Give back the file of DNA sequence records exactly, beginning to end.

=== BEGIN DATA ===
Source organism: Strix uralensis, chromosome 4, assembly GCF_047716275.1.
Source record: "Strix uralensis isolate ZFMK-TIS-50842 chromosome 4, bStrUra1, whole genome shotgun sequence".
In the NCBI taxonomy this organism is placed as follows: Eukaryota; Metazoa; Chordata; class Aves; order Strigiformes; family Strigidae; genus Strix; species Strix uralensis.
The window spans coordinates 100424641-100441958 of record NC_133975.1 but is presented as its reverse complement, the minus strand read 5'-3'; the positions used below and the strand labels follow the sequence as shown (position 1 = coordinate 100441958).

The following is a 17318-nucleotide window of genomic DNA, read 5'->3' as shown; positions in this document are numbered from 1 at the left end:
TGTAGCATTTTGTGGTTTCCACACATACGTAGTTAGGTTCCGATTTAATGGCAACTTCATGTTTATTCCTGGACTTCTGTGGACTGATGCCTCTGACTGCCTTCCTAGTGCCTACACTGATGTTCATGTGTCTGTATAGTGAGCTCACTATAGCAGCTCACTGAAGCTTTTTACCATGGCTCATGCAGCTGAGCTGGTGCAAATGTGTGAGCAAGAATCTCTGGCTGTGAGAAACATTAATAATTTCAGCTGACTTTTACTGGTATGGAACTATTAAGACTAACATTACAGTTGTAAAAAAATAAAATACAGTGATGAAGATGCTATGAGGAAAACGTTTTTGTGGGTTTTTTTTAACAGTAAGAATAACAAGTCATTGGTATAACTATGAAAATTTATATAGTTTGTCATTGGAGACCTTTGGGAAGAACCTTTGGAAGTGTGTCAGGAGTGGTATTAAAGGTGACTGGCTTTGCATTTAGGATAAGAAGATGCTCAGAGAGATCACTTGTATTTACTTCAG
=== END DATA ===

Source organism: Strix uralensis, chromosome 4, assembly GCF_047716275.1.
Source record: "Strix uralensis isolate ZFMK-TIS-50842 chromosome 4, bStrUra1, whole genome shotgun sequence".
In the NCBI taxonomy this organism is placed as follows: Eukaryota; Metazoa; Chordata; class Aves; order Strigiformes; family Strigidae; genus Strix; species Strix uralensis.
The window spans coordinates 100424641-100441958 of record NC_133975.1 but is presented as its reverse complement, the minus strand read 5'-3'; the positions used below and the strand labels follow the sequence as shown (position 1 = coordinate 100441958).

The following is a 17318-nucleotide window of genomic DNA, read 5'->3' as shown; positions in this document are numbered from 1 at the left end:
TGTAGCATTTTGTGGTTTCCACACATACGTAGTTAGGTTCCGATTTAATGGCAACTTCATGTTTATTCCTGGACTTCTGTGGACTGATGCCTCTGACTGCCTTCCTAGTGCCTACACTGATGTTCATGTGTCTGTATAGTGAGCTCACTATAGCAGCTCACTGAAGCTTTTTACCATGGCTCATGCAGCTGAGCTGGTGCAAATGTGTGAGCAAGAATCTCTGGCTGTGAGAAACATTAATAATTTCAGCTGACTTTTACTGGTATGGAACTATTAAGACTAACATTACAGTTGTAAAAAAATAAAATACAGTGATGAAGATGCTATGAGGAAAACGTTTTTGTGGGTTTTTTTTAACAGTAAGAATAACAAGTCATTGGTATAACTATGAAAATTTATATAGTTTGTCATTGGAGACCTTTGGGAAGAACCTTTGGAAGTGTGTCAGGAGTGGTATTAAAGGTGACTGGCTTTGCATTTAGGATAAGAAGATGCTCAGAGAGATCACTTGTATTTACTTCAG